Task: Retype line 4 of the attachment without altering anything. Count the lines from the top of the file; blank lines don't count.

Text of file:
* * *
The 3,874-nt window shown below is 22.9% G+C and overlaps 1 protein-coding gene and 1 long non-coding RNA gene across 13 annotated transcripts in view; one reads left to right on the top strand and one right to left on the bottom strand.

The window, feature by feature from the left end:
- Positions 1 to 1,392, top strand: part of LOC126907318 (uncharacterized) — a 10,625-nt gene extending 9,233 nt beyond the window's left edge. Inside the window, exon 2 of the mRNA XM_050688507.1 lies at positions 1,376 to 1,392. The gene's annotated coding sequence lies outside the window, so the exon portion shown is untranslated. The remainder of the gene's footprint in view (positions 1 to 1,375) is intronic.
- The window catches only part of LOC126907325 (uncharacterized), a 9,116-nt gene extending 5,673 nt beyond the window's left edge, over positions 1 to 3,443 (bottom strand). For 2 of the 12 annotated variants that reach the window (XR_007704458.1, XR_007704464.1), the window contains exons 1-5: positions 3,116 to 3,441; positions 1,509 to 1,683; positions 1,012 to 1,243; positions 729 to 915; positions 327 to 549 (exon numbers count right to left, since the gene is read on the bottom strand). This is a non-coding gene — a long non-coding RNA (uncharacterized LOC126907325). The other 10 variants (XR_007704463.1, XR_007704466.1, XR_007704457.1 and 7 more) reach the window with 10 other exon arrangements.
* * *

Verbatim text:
- The window catches only part of LOC126907325 (uncharacterized), a 9,116-nt gene extending 5,673 nt beyond the window's left edge, over positions 1 to 3,443 (bottom strand). For 2 of the 12 annotated variants that reach the window (XR_007704458.1, XR_007704464.1), the window contains exons 1-5: positions 3,116 to 3,441; positions 1,509 to 1,683; positions 1,012 to 1,243; positions 729 to 915; positions 327 to 549 (exon numbers count right to left, since the gene is read on the bottom strand). This is a non-coding gene — a long non-coding RNA (uncharacterized LOC126907325). The other 10 variants (XR_007704463.1, XR_007704466.1, XR_007704457.1 and 7 more) reach the window with 10 other exon arrangements.